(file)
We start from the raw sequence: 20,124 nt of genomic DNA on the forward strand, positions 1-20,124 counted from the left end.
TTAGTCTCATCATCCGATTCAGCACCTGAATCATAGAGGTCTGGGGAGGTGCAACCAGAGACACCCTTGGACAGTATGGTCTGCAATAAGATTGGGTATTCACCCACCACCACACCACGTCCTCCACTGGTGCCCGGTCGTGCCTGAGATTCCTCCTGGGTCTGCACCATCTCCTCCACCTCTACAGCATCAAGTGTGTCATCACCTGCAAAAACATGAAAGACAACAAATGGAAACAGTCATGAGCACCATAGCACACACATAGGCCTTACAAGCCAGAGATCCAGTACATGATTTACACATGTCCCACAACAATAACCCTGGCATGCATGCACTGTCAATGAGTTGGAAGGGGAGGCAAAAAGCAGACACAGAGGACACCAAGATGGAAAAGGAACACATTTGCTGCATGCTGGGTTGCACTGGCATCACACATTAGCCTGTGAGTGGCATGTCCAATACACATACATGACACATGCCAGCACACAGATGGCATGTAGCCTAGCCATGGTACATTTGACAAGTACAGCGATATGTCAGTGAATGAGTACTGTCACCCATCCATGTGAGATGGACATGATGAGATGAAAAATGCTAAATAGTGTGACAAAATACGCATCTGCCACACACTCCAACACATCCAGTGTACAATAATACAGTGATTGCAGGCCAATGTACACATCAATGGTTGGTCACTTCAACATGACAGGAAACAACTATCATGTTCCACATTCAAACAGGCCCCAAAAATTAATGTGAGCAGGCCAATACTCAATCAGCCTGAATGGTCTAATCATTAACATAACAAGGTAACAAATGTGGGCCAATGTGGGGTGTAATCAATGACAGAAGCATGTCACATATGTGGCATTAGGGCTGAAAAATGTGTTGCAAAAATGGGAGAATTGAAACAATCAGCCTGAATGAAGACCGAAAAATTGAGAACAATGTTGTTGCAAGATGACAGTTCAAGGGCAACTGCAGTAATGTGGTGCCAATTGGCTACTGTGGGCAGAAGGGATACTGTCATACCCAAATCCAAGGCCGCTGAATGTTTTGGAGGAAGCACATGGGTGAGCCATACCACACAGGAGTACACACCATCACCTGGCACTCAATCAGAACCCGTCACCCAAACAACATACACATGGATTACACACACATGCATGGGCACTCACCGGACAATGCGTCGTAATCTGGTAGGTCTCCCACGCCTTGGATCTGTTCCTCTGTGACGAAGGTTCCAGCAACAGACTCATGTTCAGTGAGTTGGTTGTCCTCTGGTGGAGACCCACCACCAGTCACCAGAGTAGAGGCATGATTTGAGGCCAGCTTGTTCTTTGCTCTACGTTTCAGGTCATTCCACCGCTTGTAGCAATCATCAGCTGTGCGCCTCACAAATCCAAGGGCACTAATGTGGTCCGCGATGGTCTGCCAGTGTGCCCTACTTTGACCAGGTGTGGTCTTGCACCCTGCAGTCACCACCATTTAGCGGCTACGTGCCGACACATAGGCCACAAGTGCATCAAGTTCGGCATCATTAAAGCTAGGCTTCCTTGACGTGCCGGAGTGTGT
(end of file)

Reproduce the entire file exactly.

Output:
We start from the raw sequence: 20,124 nt of genomic DNA on the forward strand, positions 1-20,124 counted from the left end.
TTAGTCTCATCATCCGATTCAGCACCTGAATCATAGAGGTCTGGGGAGGTGCAACCAGAGACACCCTTGGACAGTATGGTCTGCAATAAGATTGGGTATTCACCCACCACCACACCACGTCCTCCACTGGTGCCCGGTCGTGCCTGAGATTCCTCCTGGGTCTGCACCATCTCCTCCACCTCTACAGCATCAAGTGTGTCATCACCTGCAAAAACATGAAAGACAACAAATGGAAACAGTCATGAGCACCATAGCACACACATAGGCCTTACAAGCCAGAGATCCAGTACATGATTTACACATGTCCCACAACAATAACCCTGGCATGCATGCACTGTCAATGAGTTGGAAGGGGAGGCAAAAAGCAGACACAGAGGACACCAAGATGGAAAAGGAACACATTTGCTGCATGCTGGGTTGCACTGGCATCACACATTAGCCTGTGAGTGGCATGTCCAATACACATACATGACACATGCCAGCACACAGATGGCATGTAGCCTAGCCATGGTACATTTGACAAGTACAGCGATATGTCAGTGAATGAGTACTGTCACCCATCCATGTGAGATGGACATGATGAGATGAAAAATGCTAAATAGTGTGACAAAATACGCATCTGCCACACACTCCAACACATCCAGTGTACAATAATACAGTGATTGCAGGCCAATGTACACATCAATGGTTGGTCACTTCAACATGACAGGAAACAACTATCATGTTCCACATTCAAACAGGCCCCAAAAATTAATGTGAGCAGGCCAATACTCAATCAGCCTGAATGGTCTAATCATTAACATAACAAGGTAACAAATGTGGGCCAATGTGGGGTGTAATCAATGACAGAAGCATGTCACATATGTGGCATTAGGGCTGAAAAATGTGTTGCAAAAATGGGAGAATTGAAACAATCAGCCTGAATGAAGACCGAAAAATTGAGAACAATGTTGTTGCAAGATGACAGTTCAAGGGCAACTGCAGTAATGTGGTGCCAATTGGCTACTGTGGGCAGAAGGGATACTGTCATACCCAAATCCAAGGCCGCTGAATGTTTTGGAGGAAGCACATGGGTGAGCCATACCACACAGGAGTACACACCATCACCTGGCACTCAATCAGAACCCGTCACCCAAACAACATACACATGGATTACACACACATGCATGGGCACTCACCGGACAATGCGTCGTAATCTGGTAGGTCTCCCACGCCTTGGATCTGTTCCTCTGTGACGAAGGTTCCAGCAACAGACTCATGTTCAGTGAGTTGGTTGTCCTCTGGTGGAGACCCACCACCAGTCACCAGAGTAGAGGCATGATTTGAGGCCAGCTTGTTCTTTGCTCTACGTTTCAGGTCATTCCACCGCTTGTAGCAATCATCAGCTGTGCGCCTCACAAATCCAAGGGCACTAATGTGGTCCGCGATGGTCTGCCAGTGTGCCCTACTTTGACCAGGTGTGGTCTTGCACCCTGCAGTCACCACCATTTAGCGGCTACGTGCCGACACATAGGCCACAAGTGCATCAAGTTCGGCATCATTAAAGCTAGGCTTCCTTGACGTGCCGGAGTGTGT